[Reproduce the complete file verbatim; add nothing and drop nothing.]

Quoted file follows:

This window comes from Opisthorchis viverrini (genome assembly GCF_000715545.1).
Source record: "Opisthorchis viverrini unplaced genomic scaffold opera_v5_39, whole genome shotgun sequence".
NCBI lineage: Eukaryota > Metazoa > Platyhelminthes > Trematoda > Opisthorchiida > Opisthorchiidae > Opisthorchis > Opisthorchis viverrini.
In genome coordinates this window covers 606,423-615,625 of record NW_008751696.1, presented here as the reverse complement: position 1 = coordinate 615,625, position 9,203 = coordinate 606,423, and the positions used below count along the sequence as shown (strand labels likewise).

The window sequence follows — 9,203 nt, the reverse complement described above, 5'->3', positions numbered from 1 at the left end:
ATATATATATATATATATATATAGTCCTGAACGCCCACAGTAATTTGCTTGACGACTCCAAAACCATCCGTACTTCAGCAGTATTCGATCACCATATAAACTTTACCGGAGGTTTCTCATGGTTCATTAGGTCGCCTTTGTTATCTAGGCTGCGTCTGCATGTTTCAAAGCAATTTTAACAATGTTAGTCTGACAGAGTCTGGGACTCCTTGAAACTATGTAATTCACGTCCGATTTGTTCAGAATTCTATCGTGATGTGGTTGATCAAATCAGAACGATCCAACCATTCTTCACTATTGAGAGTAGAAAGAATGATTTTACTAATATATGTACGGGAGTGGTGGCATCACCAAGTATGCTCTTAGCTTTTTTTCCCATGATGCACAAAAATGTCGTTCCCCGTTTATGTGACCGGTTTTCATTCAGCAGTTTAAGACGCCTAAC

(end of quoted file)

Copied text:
This window comes from Opisthorchis viverrini (genome assembly GCF_000715545.1).
Source record: "Opisthorchis viverrini unplaced genomic scaffold opera_v5_39, whole genome shotgun sequence".
NCBI lineage: Eukaryota > Metazoa > Platyhelminthes > Trematoda > Opisthorchiida > Opisthorchiidae > Opisthorchis > Opisthorchis viverrini.
In genome coordinates this window covers 606,423-615,625 of record NW_008751696.1, presented here as the reverse complement: position 1 = coordinate 615,625, position 9,203 = coordinate 606,423, and the positions used below count along the sequence as shown (strand labels likewise).

The window sequence follows — 9,203 nt, the reverse complement described above, 5'->3', positions numbered from 1 at the left end:
ATATATATATATATATATATATAGTCCTGAACGCCCACAGTAATTTGCTTGACGACTCCAAAACCATCCGTACTTCAGCAGTATTCGATCACCATATAAACTTTACCGGAGGTTTCTCATGGTTCATTAGGTCGCCTTTGTTATCTAGGCTGCGTCTGCATGTTTCAAAGCAATTTTAACAATGTTAGTCTGACAGAGTCTGGGACTCCTTGAAACTATGTAATTCACGTCCGATTTGTTCAGAATTCTATCGTGATGTGGTTGATCAAATCAGAACGATCCAACCATTCTTCACTATTGAGAGTAGAAAGAATGATTTTACTAATATATGTACGGGAGTGGTGGCATCACCAAGTATGCTCTTAGCTTTTTTTCCCATGATGCACAAAAATGTCGTTCCCCGTTTATGTGACCGGTTTTCATTCAGCAGTTTAAGACGCCTAAC